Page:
If you’re searching for living room storage ideas that will give your space the right balance between function and form, then consider these four areas of room design.
The bottom line is to combine different types of storage solutions in your sitting room so that each one is a point of interest rather than purely serving a decluttering purpose. Then, layer them so they all come together as one cohesive, liveable and aesthetically pleasing scheme.
Living room storage can be broken down into three different categories – built-in storage (like full-wall entertainment units or shelving), freestanding storage (like sideboards and trunks) and storage accessories (including baskets and boxes). The key to making your living room storage ideas work in a way that’s going to boost your room’s design is to layer them.
Image Credit: Sophie Paterson/Elicyon
Layering has two main rules. The first is to use not just one type of storage but to bring in the different forms of living room storage solutions outlined above. But then you need to layer your layers by weaving them into your room’s layout. Firstly, don’t keep your different types of storage in separate parts of the room or they won’t knit together.
Putting a freestanding cabinet to the side of a wall of fitted shelving, which, in turn, has decorative storage bowls and trinket boxes on it, means all three living room storage options overlap and support one another. At the same time as interweaving your storage, you equally want to make sure you’re dispersing it across the room.
Having all of your storage grouped together on one side will make your room feel off-balance and oddly weighted (not to mention less practical). Instead, spread it out.
Mostly, this will be cupboards and living room wall storage. Built-in pieces generally meld into the room’s architecture so that they become part of the walls and are fixed to the floor beneath.
What makes this type of storage successful is that because it’s absorbed into the wall, it feels less intrusive and appears to take up less space. That means you can afford to go big on built-in storage.
Consider shelving systems that run the full width of a wall, and then use the space beneath for made-to-measure living storage cabinets with doors. This way, you can be less concerned with the styling of your storage, because the contents will be masked, unlike what you choose to store on the shelves.
Image Credit: Studio Ashby
Your next type of living room storage furniture is freestanding. This covers anything that has cupboard space, shelves, drawers and cubbyholes that you can move to wherever you’d like it to be.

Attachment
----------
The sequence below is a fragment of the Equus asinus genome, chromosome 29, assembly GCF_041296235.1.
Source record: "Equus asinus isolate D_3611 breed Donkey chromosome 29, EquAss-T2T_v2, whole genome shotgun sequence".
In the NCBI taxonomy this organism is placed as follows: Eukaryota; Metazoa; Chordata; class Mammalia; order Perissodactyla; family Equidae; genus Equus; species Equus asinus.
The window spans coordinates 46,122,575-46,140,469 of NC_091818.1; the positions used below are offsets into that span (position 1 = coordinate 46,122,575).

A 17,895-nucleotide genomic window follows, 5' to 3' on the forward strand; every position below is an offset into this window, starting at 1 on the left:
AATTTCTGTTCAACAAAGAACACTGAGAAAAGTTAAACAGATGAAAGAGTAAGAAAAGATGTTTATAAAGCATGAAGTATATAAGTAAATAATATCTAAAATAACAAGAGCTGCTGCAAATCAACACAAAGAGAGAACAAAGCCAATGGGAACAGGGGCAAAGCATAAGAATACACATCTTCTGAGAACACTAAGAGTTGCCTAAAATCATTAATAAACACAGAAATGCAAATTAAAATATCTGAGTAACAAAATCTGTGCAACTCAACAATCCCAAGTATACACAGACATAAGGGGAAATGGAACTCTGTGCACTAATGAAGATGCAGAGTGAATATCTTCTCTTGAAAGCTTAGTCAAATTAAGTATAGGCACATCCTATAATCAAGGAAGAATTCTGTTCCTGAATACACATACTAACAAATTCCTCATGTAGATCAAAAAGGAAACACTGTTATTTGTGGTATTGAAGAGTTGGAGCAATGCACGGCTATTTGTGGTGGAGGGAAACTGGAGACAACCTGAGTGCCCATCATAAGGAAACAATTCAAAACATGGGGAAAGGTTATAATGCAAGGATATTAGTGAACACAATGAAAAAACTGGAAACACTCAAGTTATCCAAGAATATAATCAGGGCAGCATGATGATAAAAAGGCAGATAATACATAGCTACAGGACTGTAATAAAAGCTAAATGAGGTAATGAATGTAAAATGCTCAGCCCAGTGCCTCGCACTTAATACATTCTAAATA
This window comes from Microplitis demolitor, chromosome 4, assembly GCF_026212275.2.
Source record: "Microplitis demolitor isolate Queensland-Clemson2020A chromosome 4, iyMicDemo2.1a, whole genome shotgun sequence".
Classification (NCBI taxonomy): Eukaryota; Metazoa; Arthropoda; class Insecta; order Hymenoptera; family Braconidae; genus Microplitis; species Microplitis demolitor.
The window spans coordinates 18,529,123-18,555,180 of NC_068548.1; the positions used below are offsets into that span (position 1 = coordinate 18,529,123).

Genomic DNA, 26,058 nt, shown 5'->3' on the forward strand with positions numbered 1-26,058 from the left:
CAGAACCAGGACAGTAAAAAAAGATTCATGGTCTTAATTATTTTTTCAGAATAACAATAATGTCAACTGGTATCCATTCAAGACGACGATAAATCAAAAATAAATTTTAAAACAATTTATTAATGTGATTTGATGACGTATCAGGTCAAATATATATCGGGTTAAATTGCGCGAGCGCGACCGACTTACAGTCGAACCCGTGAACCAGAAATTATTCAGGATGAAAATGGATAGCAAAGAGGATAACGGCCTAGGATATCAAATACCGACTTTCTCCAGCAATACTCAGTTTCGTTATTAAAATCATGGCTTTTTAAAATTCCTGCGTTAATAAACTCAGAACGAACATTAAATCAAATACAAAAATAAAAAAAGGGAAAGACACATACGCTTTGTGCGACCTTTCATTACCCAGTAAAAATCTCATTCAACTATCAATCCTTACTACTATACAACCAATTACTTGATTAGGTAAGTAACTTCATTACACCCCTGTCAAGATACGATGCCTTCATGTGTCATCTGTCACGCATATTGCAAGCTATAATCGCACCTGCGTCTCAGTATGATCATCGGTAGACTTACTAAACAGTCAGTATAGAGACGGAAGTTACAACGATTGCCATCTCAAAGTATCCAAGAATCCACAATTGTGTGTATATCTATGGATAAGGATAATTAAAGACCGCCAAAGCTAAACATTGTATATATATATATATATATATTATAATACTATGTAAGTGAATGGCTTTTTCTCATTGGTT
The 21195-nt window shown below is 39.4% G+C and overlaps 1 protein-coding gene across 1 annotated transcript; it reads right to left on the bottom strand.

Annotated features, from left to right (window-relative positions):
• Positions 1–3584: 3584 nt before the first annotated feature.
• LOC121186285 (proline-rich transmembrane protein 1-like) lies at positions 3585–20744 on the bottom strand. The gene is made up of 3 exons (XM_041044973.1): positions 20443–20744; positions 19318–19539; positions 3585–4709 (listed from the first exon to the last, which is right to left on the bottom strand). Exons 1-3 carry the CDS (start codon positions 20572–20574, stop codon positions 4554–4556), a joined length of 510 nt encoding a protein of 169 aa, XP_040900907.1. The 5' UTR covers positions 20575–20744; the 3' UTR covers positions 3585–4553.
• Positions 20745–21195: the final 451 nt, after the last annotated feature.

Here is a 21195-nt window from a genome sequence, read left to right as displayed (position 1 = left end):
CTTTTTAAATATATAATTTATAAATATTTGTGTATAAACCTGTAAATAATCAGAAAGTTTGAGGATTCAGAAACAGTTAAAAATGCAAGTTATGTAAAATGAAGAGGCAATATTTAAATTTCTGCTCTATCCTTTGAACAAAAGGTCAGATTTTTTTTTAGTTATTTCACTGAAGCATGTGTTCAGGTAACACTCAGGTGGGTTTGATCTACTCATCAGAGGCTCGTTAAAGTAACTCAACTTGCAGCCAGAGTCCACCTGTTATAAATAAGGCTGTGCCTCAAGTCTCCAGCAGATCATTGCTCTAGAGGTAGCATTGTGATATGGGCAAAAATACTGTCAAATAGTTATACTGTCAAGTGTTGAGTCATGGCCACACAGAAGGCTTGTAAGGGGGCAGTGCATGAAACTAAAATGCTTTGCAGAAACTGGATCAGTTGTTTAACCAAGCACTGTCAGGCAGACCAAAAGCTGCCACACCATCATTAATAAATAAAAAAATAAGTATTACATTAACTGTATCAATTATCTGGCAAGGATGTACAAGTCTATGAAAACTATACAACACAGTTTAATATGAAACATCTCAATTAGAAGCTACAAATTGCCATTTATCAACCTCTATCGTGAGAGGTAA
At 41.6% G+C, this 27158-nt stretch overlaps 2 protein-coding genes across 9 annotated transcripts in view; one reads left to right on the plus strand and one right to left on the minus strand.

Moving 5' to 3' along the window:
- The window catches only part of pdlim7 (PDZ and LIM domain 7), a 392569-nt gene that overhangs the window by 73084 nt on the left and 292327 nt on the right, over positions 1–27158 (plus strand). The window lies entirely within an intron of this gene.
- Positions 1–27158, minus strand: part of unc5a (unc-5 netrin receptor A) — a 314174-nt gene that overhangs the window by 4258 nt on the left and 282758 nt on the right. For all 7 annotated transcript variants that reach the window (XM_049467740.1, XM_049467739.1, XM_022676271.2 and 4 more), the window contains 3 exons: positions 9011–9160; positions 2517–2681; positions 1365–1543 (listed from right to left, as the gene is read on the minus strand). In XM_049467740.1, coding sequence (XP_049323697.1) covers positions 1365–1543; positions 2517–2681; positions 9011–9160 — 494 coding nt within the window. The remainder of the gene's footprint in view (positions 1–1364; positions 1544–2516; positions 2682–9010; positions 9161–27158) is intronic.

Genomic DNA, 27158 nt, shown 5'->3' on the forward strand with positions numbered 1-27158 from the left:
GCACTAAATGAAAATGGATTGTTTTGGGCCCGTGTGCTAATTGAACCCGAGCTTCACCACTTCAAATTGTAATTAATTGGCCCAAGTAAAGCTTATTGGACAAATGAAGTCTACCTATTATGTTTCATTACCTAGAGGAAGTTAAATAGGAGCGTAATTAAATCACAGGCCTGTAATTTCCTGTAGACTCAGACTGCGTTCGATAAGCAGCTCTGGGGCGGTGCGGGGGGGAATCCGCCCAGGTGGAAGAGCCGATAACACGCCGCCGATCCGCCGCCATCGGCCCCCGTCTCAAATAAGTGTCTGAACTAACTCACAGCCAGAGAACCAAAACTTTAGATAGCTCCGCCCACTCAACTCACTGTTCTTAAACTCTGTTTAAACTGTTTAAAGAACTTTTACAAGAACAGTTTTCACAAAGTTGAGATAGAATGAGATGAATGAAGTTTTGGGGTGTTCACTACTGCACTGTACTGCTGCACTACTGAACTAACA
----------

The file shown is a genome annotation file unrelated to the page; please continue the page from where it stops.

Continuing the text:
There’s no such thing as too much storage, so look for all sorts of different ways to bring in these free-standing pieces. On a larger scale, that could be a freestanding bookcase – or two either side of the doorway or window to create symmetry like in this A-List Interiors room.
“When storage space is limited, we design bespoke cabinetry that takes advantage of height. Much like city architecture, we build vertically and style shelves with functional objects [such as] books on lower, easy to reach shelves, and decorative objects [for example] sculptures on higher shelves. Adding closed storage beneath open shelves also provides a place for less decorative items like electronics or files.”
Image Credit: A-List Interiors
Shelf and cabinet space is just one aspect of freestanding living room storage solutions. Living room storage drawers could be in the form of a small chest of drawers or a living room table with storage underneath – such as a console table with drawers or a display coffee table with a pullout drawer beneath the glass tabletop. They also all give you the opportunity to store decorative pieces on their top surfaces.
Seating can be another storage opportunity. L-shaped sofas with a chaise end that lifts to reveal a storage cavity underneath, an ottoman whose top conceals a hidden layer of storage space, or a living room storage bench which has open storage below the seat, perhaps positioned under a window, all play their part in helping you achieve calmness and reduce the amount of clutter in your living room.
Image Credit: Elicyon
Remember that living room storage isn’t all a case of thinking big. There will undoubtedly be items in your home that are on the smaller side, but are equally in need of a place to be kept so your room feels in order. This is where living room storage boxes and baskets come into play.
A small basket can become the ideal spot to store remote controls for example. Smaller storage accessories can give you a welcome way to turn the most mundane objects into mini design features.
Large storage baskets on the other hand make the perfect home for fireplace logs (if you’re lucky enough to have an operable fireplace or one which looks like it, at least) or for holding magazines and blankets. And even decorative bowls can help you to group other accessories, such as pillar candles that might have been dotted around the room before.
By using a large bowl, it encourages you to store and style your smaller accessories together, as one structured, stylish and small focal point. Remember, there’s a storage idea for even the smallest of items.